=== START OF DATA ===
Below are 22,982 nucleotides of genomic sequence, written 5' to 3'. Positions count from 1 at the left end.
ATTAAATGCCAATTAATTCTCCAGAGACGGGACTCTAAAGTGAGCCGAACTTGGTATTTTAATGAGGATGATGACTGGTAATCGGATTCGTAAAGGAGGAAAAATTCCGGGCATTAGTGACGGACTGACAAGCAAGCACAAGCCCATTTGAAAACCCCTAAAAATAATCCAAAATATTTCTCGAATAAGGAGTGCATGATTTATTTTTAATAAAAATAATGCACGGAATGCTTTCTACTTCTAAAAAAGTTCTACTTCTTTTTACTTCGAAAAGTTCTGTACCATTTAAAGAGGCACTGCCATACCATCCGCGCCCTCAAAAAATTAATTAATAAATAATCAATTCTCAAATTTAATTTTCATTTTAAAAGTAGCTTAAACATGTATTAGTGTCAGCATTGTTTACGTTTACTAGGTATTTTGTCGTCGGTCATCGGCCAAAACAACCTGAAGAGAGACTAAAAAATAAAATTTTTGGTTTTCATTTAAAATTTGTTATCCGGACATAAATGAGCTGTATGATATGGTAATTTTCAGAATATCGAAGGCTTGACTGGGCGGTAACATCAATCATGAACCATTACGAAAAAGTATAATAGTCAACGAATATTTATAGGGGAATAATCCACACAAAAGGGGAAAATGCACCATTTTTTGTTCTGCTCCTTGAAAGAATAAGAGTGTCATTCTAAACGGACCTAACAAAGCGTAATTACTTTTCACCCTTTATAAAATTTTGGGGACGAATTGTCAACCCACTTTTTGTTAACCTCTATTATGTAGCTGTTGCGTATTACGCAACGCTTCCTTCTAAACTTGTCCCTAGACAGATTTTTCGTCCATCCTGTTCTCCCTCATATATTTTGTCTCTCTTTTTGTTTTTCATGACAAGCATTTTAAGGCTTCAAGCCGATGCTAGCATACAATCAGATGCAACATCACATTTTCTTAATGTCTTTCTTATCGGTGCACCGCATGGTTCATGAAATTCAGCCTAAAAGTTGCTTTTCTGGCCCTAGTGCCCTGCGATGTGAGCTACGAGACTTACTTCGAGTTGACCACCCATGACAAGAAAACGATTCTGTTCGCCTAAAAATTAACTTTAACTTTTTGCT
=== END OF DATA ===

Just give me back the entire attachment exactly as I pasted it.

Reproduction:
Below are 22,982 nucleotides of genomic sequence, written 5' to 3'. Positions count from 1 at the left end.
ATTAAATGCCAATTAATTCTCCAGAGACGGGACTCTAAAGTGAGCCGAACTTGGTATTTTAATGAGGATGATGACTGGTAATCGGATTCGTAAAGGAGGAAAAATTCCGGGCATTAGTGACGGACTGACAAGCAAGCACAAGCCCATTTGAAAACCCCTAAAAATAATCCAAAATATTTCTCGAATAAGGAGTGCATGATTTATTTTTAATAAAAATAATGCACGGAATGCTTTCTACTTCTAAAAAAGTTCTACTTCTTTTTACTTCGAAAAGTTCTGTACCATTTAAAGAGGCACTGCCATACCATCCGCGCCCTCAAAAAATTAATTAATAAATAATCAATTCTCAAATTTAATTTTCATTTTAAAAGTAGCTTAAACATGTATTAGTGTCAGCATTGTTTACGTTTACTAGGTATTTTGTCGTCGGTCATCGGCCAAAACAACCTGAAGAGAGACTAAAAAATAAAATTTTTGGTTTTCATTTAAAATTTGTTATCCGGACATAAATGAGCTGTATGATATGGTAATTTTCAGAATATCGAAGGCTTGACTGGGCGGTAACATCAATCATGAACCATTACGAAAAAGTATAATAGTCAACGAATATTTATAGGGGAATAATCCACACAAAAGGGGAAAATGCACCATTTTTTGTTCTGCTCCTTGAAAGAATAAGAGTGTCATTCTAAACGGACCTAACAAAGCGTAATTACTTTTCACCCTTTATAAAATTTTGGGGACGAATTGTCAACCCACTTTTTGTTAACCTCTATTATGTAGCTGTTGCGTATTACGCAACGCTTCCTTCTAAACTTGTCCCTAGACAGATTTTTCGTCCATCCTGTTCTCCCTCATATATTTTGTCTCTCTTTTTGTTTTTCATGACAAGCATTTTAAGGCTTCAAGCCGATGCTAGCATACAATCAGATGCAACATCACATTTTCTTAATGTCTTTCTTATCGGTGCACCGCATGGTTCATGAAATTCAGCCTAAAAGTTGCTTTTCTGGCCCTAGTGCCCTGCGATGTGAGCTACGAGACTTACTTCGAGTTGACCACCCATGACAAGAAAACGATTCTGTTCGCCTAAAAATTAACTTTAACTTTTTGCT